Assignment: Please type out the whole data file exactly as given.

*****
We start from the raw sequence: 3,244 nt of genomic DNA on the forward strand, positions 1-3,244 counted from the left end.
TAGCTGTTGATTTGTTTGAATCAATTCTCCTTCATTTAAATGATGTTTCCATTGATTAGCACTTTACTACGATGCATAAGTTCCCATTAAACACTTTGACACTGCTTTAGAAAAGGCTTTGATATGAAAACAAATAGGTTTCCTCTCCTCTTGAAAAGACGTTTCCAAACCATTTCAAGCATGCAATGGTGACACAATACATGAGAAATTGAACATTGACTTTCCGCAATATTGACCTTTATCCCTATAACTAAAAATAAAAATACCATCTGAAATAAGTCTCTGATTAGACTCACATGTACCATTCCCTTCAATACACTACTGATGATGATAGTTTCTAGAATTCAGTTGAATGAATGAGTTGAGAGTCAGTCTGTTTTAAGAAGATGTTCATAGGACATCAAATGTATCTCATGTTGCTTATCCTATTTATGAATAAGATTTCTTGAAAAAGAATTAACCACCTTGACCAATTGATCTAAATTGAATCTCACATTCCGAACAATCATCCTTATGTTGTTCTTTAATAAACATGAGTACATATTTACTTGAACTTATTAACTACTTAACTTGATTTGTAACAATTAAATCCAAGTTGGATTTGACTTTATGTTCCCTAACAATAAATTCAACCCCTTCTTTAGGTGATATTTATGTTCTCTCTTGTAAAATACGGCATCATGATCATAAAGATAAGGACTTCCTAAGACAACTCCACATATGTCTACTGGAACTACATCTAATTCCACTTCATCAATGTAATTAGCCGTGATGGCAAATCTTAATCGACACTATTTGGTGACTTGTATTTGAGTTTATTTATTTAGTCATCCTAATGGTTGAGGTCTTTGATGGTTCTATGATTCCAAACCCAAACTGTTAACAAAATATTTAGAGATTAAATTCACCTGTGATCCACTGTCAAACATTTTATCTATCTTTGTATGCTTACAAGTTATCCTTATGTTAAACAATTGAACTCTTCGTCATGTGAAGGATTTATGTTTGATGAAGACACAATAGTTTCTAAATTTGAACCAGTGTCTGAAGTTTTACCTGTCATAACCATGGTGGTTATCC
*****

We start from the raw sequence: 3,244 nt of genomic DNA on the forward strand, positions 1-3,244 counted from the left end.
TAGCTGTTGATTTGTTTGAATCAATTCTCCTTCATTTAAATGATGTTTCCATTGATTAGCACTTTACTACGATGCATAAGTTCCCATTAAACACTTTGACACTGCTTTAGAAAAGGCTTTGATATGAAAACAAATAGGTTTCCTCTCCTCTTGAAAAGACGTTTCCAAACCATTTCAAGCATGCAATGGTGACACAATACATGAGAAATTGAACATTGACTTTCCGCAATATTGACCTTTATCCCTATAACTAAAAATAAAAATACCATCTGAAATAAGTCTCTGATTAGACTCACATGTACCATTCCCTTCAATACACTACTGATGATGATAGTTTCTAGAATTCAGTTGAATGAATGAGTTGAGAGTCAGTCTGTTTTAAGAAGATGTTCATAGGACATCAAATGTATCTCATGTTGCTTATCCTATTTATGAATAAGATTTCTTGAAAAAGAATTAACCACCTTGACCAATTGATCTAAATTGAATCTCACATTCCGAACAATCATCCTTATGTTGTTCTTTAATAAACATGAGTACATATTTACTTGAACTTATTAACTACTTAACTTGATTTGTAACAATTAAATCCAAGTTGGATTTGACTTTATGTTCCCTAACAATAAATTCAACCCCTTCTTTAGGTGATATTTATGTTCTCTCTTGTAAAATACGGCATCATGATCATAAAGATAAGGACTTCCTAAGACAACTCCACATATGTCTACTGGAACTACATCTAATTCCACTTCATCAATGTAATTAGCCGTGATGGCAAATCTTAATCGACACTATTTGGTGACTTGTATTTGAGTTTATTTATTTAGTCATCCTAATGGTTGAGGTCTTTGATGGTTCTATGATTCCAAACCCAAACTGTTAACAAAATATTTAGAGATTAAATTCACCTGTGATCCACTGTCAAACATTTTATCTATCTTTGTATGCTTACAAGTTATCCTTATGTTAAACAATTGAACTCTTCGTCATGTGAAGGATTTATGTTTGATGAAGACACAATAGTTTCTAAATTTGAACCAGTGTCTGAAGTTTTACCTGTCATAACCATGGTGGTTATCC